Dovers Brook where Sefton Lane becomes Bridges Lane – The houses were about to be inundated.
Maghull & Lydiate have today been suffering from flooding following the torrential rain that has been hitting northern England recently.
The following photos document the scene across the joint communities between 11 am and noon today:-
Hall Lane, Maghull
Hall Lane, Maghull with a Merseyside Fire & Rescue worker trying to clear debris from Whinney Brook. He told me the level had dropped by 3ft as he cleared it.
Lambshear Lane, Lydiate
Moss Lane, Lydiate
A swollen River Alt as it just about manages to duck under Bridges Lane near Sefton Village.
Sefton Lane, Maghull
A raging Whinney Brook at Ormonde Drive, Maghull
The worrying issue here is the capacity of the River Alt to take all the flood water from Whinney Brook, Dovers Brook etc. In 2012 it could not take all the water and houses were inundated in Fouracres, Maghull. At the time I took the photos Fouracres was not being flooded. The next few hours will probably be crucial.
With thoughts for all those being flooded or in danger of it.
The recent heavy rain has left Lydiate’s Lambshear Lane flooded just along the road from the Village Centre.
I have reported the problem to Sefton Council and hope they will quickly resolve the matter.
Plans to release flooding data
The Government has announced that real-time information on flooding risks around the country is to be made available by the Environment Agency.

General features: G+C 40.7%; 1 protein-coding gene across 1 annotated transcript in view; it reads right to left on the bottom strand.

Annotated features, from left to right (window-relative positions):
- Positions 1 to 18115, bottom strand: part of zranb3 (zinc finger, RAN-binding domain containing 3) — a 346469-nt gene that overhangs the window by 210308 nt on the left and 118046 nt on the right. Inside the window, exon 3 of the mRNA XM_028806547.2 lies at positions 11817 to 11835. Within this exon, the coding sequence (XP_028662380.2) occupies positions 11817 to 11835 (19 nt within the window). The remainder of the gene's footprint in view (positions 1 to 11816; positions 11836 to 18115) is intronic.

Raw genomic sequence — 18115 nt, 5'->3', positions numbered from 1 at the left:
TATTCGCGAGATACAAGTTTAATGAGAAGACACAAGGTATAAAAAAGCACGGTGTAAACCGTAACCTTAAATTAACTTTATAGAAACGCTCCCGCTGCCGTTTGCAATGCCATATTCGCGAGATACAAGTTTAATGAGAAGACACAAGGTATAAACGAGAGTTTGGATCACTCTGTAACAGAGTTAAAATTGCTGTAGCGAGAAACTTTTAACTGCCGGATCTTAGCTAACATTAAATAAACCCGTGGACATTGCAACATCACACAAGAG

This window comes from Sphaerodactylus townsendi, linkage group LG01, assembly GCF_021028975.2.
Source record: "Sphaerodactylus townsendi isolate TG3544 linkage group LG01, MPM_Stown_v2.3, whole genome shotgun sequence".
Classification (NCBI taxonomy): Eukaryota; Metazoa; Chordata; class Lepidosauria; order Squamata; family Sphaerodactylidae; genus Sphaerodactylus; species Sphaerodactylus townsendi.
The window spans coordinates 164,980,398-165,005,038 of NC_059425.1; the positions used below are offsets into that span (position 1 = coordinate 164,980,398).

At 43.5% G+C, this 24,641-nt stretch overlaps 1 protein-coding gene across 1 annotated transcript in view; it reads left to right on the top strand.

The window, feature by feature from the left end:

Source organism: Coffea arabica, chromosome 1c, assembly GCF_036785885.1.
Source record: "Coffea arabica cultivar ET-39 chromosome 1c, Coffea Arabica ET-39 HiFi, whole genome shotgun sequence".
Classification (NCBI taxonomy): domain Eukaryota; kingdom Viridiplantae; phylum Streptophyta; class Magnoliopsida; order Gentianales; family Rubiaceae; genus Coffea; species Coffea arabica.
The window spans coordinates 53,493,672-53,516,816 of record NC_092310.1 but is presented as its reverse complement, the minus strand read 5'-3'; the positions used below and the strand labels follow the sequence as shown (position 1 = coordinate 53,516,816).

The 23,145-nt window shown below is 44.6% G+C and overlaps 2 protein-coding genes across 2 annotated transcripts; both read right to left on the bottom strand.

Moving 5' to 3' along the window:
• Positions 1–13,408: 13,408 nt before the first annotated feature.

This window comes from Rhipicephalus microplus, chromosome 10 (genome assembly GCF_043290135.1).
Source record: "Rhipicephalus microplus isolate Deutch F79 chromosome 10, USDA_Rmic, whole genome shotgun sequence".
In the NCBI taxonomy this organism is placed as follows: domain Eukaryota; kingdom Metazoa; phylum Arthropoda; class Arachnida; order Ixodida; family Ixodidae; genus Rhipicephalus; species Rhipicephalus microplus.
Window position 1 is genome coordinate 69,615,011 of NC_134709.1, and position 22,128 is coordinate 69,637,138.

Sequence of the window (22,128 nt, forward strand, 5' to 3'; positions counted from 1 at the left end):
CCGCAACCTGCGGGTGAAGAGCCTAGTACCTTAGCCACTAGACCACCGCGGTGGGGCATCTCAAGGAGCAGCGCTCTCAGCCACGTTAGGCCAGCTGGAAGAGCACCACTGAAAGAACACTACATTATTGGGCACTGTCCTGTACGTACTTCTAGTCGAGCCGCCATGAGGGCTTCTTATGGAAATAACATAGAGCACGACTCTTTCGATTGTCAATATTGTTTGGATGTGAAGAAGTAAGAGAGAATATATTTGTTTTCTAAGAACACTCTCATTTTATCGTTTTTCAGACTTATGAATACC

A flooded front garden in Fouracres where some folks had to leave their homes due to water getting inside their houses
The information will include water-level measurements taken every 15 minutes from rivers across the country. People whose homes are at risk of flooding will be able to use smartphone apps to find the likelihood that flood water will rise above a given level.
The Independent ran this story
With thanks to the LGiU for the lead to this story.
With the serious flooding that happened in Fouracres and on Sefton Lane/Bridges Lane Maghull in 2012 any prior information will be helpful. Of course, ensuring that Dovers Brook is able to discharge into the The River Alt is the real answer to this local flooding problem!
A report by the IPPR think-tank has suggested that the Government carries out an urgent assessment of how a rise in global temperatures will affect Britain’s transport infrastructure, homes and energy resources. In the wake of last year’s flooding crisis, the IPPR said that parties should introduce concrete proposals for preventing a floods disaster in their 2015 general election manifestos.
The Independent on Sunday cover this story.
Sounds like common sense to me; there is to much burying heads in sand about climate change and Westminster only troubles itself about it when there is a disaster.
Last night Sefton Council’s Planning Committee met and the big issue on the agenda was a report on the 2nd round public consultation held between July and September 2013.
Not surprisingly there are many areas of concern but the one that kept appearing over and over again from many differing sources was flooding.
The vast majority of Sefton Borough is low lying, some of it below sea level, so is there any wonder that this is the biggest concern in most of Sefton’s communities.
Even the Environment Agency has raised concerns in respect of Sefton’s proposed sites to build on because of flooding worries!
I will post further on this subject very soon.